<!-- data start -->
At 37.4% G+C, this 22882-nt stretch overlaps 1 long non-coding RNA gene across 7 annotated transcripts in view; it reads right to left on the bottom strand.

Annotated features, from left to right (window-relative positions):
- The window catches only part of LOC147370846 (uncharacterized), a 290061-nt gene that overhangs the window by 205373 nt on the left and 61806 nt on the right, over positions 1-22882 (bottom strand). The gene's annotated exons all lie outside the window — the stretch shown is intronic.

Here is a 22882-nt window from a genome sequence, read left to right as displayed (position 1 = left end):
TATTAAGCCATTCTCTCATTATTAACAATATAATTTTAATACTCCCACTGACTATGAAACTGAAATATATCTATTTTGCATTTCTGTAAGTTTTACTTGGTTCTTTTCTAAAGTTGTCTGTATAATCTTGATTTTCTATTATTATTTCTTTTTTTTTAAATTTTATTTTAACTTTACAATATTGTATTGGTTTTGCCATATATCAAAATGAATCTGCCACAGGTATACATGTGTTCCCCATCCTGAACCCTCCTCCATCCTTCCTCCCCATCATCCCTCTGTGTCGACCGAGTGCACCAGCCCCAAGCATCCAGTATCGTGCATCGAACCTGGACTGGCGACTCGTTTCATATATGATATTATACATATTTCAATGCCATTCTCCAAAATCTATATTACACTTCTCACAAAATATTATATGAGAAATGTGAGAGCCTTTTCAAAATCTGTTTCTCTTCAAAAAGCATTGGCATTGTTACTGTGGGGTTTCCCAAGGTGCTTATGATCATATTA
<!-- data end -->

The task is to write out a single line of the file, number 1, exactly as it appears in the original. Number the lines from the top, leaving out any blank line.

At 37.4% G+C, this 22882-nt stretch overlaps 1 long non-coding RNA gene across 7 annotated transcripts in view; it reads right to left on the bottom strand.